Figure 10. oto knockdown increases Wnt1 activity in vitro, and GPI-PLD reduces Oto-mediated Wnt1 retention.

a. Transient shRNA knockdown of endogenous oto (shoto) increases the quantity of Wnt1 protein in conditioned media from 293 and M14 melanoma cells. The level of HDAC1 protein in cell extracts does not vary, indicating that cell number remains constant. b. Stable shRNA-mediated knockdown of endogenous oto by 3 fold in two independent M14 lines (shoto1 & shoto2) increases endogenous Wnt activity in conditioned media (CM) by at least 6.5 times on average, compared to control CM (M14). Data from two separate experiments are plotted (left, right). CM from experimental cells or purified Wnt3a (50 ng/mL, control) was applied to responding NIH3T3 cells stably expressing a canonical Wnt luciferase reporter. The mean luminescence intensity (RLU) per condition is indicated by number, and each number represents the mean of 10 (left) or 6 (right) independent trials. Error bars represent one standard deviation. c. Stable knockdown of oto mRNA by 2 fold in M14 cells (shoto1) augments Wnt activity by an average of 2 fold compared to controls (M14) in a co-culture assay (8 trials per condition). Wnt3a control and data analysis are as described in b. d. Co-expression of gpi-specific phospholipase D (GPI-PLD) and Wnt1 in transfected 293 cells increases secretion of Wnt1 in the presence (left) and absence (right) of cotransfected Oto, suggesting that cleavage of anchor lipids reduces ER retention of Wnt1. e. GPI-PLD does not affect secretion of NShh.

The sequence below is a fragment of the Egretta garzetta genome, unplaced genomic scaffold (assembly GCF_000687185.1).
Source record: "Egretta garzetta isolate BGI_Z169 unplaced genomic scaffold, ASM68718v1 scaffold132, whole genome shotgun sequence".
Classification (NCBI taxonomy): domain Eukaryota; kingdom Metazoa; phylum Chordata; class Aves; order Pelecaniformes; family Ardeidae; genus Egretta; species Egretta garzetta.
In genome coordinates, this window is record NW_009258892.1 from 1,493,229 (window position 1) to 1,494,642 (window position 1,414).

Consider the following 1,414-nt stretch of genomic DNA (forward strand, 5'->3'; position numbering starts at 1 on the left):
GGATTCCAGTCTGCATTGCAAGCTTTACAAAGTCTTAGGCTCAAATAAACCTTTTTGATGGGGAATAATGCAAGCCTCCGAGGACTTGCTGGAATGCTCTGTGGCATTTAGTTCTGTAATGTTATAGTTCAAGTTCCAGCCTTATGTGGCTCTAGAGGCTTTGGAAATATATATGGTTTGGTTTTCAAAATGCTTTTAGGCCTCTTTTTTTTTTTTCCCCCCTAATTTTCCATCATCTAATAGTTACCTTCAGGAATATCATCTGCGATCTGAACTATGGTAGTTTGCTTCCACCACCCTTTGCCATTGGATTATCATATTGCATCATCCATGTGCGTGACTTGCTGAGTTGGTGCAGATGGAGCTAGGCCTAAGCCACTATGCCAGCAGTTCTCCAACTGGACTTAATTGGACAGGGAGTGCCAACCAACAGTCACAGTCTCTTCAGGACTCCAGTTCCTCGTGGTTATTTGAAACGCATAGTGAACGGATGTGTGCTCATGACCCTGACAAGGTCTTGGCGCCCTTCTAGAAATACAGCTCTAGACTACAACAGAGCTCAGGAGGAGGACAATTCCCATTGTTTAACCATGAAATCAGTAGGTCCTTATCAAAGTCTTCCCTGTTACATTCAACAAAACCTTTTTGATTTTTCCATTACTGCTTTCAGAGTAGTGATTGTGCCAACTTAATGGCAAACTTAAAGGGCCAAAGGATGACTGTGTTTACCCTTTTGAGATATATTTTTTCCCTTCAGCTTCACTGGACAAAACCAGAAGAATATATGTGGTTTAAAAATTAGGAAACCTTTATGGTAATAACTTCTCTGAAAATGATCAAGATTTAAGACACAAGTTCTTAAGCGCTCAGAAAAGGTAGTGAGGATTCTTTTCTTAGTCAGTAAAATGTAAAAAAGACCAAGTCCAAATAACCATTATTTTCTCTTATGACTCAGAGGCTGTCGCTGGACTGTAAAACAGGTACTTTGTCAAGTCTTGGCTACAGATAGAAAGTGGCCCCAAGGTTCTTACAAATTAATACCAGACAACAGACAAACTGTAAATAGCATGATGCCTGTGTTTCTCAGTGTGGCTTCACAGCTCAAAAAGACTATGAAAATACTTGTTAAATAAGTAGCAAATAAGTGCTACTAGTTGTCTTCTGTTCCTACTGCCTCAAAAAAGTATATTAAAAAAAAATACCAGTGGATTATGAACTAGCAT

In oto embryos, we have observed increased Wnt activity in the Wnt1 domain of the neural plate (Fig. 9j). Consistently, in shoto knockdown cells, we have observed increased Wnt1 protein in conditioned media (Fig 10a). However, it is important to determine whether the Wnt1 secreted by oto knockdown cells is not only greater in abundance, but also biologically active. To address this, we generated stable shoto knockdown cells from the M14 line. We chose to do activity experiments with M14s because these cells express both oto and Wnt1 endogenously. In the first assay, we generated 4-day conditioned media (CM) from shoto and control M14 cells, and applied these to NIH3T3 cells that stably express a canonical Wnt luciferase reporter. NIH3T3 cells are capable of responding to Wnt signals via the canonical Wnt pathway [67]. As a control, purified Wnt3a protein was added to reporter cells at 50 ng/mL. Wnt activity was measured and normalized using a dual luciferase system, and results are expressed as the mean luminescence intensity (RLU) of 6–10 independent trials per condition. The Wnt activity induced by shoto cells consistently exceeded that of control M14 cells by greater than 6.5 fold on average (Fig. 10b). In the shoto1 and shoto2 cell lines, real time RT-PCR revealed that the level of oto mRNA was reduced 2–3 fold relative to control cells (Fig. 10b,c and not shown).